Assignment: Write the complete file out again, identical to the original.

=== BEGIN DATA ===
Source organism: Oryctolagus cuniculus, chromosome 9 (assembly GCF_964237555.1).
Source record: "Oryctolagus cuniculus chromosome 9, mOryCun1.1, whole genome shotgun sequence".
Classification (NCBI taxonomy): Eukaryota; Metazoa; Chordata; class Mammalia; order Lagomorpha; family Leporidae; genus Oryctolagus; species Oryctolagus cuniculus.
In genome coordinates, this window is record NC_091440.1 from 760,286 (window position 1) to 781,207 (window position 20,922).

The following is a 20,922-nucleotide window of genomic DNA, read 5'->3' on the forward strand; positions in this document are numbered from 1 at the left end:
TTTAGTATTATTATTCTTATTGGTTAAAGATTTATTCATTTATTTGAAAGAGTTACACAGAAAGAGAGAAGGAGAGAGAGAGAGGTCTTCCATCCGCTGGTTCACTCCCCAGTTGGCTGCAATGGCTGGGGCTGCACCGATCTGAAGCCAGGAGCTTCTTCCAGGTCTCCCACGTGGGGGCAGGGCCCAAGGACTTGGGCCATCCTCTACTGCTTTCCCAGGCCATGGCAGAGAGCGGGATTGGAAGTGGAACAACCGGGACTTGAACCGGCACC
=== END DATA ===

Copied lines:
Source organism: Oryctolagus cuniculus, chromosome 9 (assembly GCF_964237555.1).
Source record: "Oryctolagus cuniculus chromosome 9, mOryCun1.1, whole genome shotgun sequence".
Classification (NCBI taxonomy): Eukaryota; Metazoa; Chordata; class Mammalia; order Lagomorpha; family Leporidae; genus Oryctolagus; species Oryctolagus cuniculus.
In genome coordinates, this window is record NC_091440.1 from 760,286 (window position 1) to 781,207 (window position 20,922).

The following is a 20,922-nucleotide window of genomic DNA, read 5'->3' on the forward strand; positions in this document are numbered from 1 at the left end:
TTTAGTATTATTATTCTTATTGGTTAAAGATTTATTCATTTATTTGAAAGAGTTACACAGAAAGAGAGAAGGAGAGAGAGAGAGGTCTTCCATCCGCTGGTTCACTCCCCAGTTGGCTGCAATGGCTGGGGCTGCACCGATCTGAAGCCAGGAGCTTCTTCCAGGTCTCCCACGTGGGGGCAGGGCCCAAGGACTTGGGCCATCCTCTACTGCTTTCCCAGGCCATGGCAGAGAGCGGGATTGGAAGTGGAACAACCGGGACTTGAACCGGCACC